Regarding psychiatrists, women in film often establish sexual relationships with patients (Byrne, 2009), despite the fact that in reality, a male psychiatrist is much more likely to cross boundaries and engage in a sexual relationship with a female patient than the other way around (Gabbard, 2001; Gabbard & Gabbard, 1989).
We can see this, for example, in The Departed (2006), where Dr Madolyn Madden ends up sleeping with – and falling for – her patient Billy Costigan.
Psychiatric Patients on Screen
The portrayals of psychiatric patients in cinema can sometimes be realistic, humanising, and favourable, but all too often they fit into negative stereotypes. Shand, Friedman, and Forcen point out:
Caligari was not the first film to portray mental illness and violence as being intertwined—that distinction probably goes to The Maniac Cook (1909)—and it certainly wasn’t the last. Some mental health patients are shown as being weak-willed and easily manipulated, such as Caligari‘s Cesare and Dracula‘s Renfield (1931). In recent years, the portrayal has become more negative still, and equally inaccurate; psychosis is misrepresented as being synonymous with homicidality, with or without an accompanying dissociative identity disorder.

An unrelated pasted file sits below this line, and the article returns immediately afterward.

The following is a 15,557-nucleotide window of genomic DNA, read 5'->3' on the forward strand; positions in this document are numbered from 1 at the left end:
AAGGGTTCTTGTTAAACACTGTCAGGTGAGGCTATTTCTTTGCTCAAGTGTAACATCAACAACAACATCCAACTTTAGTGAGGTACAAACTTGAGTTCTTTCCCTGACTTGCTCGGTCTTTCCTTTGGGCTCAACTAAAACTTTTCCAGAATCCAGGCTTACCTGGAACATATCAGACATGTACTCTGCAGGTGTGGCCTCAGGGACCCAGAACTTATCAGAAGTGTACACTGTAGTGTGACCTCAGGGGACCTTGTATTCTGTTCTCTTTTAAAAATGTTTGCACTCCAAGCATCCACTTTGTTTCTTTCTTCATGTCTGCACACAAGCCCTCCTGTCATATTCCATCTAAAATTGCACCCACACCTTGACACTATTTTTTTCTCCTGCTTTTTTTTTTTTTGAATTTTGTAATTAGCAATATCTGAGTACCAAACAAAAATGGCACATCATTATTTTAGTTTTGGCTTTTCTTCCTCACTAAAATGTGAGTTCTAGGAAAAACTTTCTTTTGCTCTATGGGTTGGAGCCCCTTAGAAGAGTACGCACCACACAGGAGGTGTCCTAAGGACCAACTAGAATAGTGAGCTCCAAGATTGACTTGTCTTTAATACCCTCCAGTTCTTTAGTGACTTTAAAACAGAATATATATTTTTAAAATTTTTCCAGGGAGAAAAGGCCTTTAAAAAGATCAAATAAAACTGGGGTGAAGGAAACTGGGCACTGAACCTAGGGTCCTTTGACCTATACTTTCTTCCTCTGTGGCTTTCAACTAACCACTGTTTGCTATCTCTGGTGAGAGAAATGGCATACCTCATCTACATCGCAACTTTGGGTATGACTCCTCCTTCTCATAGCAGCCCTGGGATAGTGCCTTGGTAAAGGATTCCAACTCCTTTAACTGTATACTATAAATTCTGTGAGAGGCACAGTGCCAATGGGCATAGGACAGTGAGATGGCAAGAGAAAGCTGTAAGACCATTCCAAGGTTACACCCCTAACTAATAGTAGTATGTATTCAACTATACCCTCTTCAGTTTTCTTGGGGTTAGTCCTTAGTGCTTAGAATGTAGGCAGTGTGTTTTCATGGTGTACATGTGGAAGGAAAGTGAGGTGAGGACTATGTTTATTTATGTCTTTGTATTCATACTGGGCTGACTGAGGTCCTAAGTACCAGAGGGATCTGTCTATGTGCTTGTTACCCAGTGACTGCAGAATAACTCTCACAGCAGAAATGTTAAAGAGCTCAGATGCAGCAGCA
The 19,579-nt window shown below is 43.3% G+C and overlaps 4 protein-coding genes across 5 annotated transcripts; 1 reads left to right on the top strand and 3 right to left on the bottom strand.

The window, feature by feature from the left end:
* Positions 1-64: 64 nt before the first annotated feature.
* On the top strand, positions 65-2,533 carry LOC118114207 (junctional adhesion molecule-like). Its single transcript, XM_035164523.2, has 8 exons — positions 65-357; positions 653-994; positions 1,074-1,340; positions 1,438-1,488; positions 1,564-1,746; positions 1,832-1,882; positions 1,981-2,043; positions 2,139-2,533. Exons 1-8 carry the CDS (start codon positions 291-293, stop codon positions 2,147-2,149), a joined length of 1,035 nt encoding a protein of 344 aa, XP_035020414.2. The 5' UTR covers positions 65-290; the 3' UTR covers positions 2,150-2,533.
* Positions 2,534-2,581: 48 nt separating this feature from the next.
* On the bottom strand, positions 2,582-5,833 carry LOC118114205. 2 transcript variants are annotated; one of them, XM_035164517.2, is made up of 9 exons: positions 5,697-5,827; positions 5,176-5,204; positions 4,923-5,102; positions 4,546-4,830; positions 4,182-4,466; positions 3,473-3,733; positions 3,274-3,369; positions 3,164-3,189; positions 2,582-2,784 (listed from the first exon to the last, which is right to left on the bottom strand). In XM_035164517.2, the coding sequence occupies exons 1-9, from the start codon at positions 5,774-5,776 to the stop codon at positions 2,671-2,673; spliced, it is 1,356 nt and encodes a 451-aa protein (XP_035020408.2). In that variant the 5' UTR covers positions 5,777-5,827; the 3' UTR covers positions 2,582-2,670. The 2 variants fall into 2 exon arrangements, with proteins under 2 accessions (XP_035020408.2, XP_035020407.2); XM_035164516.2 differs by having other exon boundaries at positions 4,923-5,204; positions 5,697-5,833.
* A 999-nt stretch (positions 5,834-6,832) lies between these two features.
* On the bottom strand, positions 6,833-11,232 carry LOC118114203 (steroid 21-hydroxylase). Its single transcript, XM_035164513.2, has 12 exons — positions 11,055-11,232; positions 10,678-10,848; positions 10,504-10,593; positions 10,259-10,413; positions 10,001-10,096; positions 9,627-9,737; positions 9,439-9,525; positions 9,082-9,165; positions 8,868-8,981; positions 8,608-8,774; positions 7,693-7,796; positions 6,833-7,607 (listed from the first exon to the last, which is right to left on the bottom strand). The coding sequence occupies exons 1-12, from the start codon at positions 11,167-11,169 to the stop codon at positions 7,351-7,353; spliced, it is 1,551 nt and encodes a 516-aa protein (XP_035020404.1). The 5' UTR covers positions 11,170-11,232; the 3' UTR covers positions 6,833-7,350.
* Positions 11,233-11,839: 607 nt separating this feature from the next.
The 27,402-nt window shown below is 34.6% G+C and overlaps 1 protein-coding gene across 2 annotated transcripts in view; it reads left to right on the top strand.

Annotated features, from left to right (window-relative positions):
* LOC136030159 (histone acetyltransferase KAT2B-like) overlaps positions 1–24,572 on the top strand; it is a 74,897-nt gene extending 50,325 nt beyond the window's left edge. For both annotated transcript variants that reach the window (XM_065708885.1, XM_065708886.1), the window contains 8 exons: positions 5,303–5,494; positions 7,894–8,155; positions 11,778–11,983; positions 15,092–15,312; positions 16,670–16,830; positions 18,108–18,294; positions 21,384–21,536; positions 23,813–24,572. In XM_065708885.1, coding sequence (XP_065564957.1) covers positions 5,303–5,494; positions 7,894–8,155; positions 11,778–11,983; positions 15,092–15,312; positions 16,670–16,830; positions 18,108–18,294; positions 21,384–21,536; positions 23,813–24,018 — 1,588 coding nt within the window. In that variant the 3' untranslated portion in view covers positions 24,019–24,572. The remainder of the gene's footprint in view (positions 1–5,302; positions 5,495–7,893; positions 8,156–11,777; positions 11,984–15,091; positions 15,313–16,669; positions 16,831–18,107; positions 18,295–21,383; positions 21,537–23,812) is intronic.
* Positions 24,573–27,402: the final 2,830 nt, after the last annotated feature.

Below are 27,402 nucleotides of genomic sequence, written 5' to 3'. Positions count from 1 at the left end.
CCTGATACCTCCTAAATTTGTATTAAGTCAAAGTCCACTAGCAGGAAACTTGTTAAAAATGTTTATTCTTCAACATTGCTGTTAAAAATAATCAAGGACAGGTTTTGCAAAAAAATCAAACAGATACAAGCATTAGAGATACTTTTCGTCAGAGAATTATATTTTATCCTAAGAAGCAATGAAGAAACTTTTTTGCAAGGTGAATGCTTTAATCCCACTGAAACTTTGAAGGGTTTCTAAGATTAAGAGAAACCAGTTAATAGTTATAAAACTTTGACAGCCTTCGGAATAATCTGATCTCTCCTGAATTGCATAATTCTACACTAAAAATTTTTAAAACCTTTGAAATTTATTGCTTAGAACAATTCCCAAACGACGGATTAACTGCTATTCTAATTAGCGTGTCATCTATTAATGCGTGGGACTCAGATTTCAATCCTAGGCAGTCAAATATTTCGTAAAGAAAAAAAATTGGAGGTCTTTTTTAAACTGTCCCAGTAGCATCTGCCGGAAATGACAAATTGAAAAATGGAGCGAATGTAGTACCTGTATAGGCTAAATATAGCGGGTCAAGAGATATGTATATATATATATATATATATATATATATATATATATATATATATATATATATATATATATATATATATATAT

Indeed, Hollywood films – and mass media, in general – often make a clear link between psychiatric illnesses and violence. These inaccurate portrayals of psychiatric conditions are not just inconsequential artistic decisions. As Shand, Friedman, and Forcen argue:
One common response to these points is to say that horror films are fantasies, and have no bearing on real-world attitudes. But this attitude is, we would argue, complacent. Fictional constructs bleed into real-life perceptions. In the days when Dracula and Caligari first played in movie theatres, asylums literally walled off those with mental illness from the rest of society. Since deinstitutionalisation, it is stigma that keeps mental illness hidden, despite efforts to fight the disparate treatment of people with mental health problems. Stereotypes continue to inundate society, where casual uses of derogatory terms such as “maniac”, “lunatic”, “madman”, “crazy”, and “psycho” abound. These same representations appear in horror films, and mental health patients are insulted by their representations in the media. Whether or not these stereotypes are the root of mental health stigma, they certainly provide an egregious example.
The Image of Psychiatric Hospitals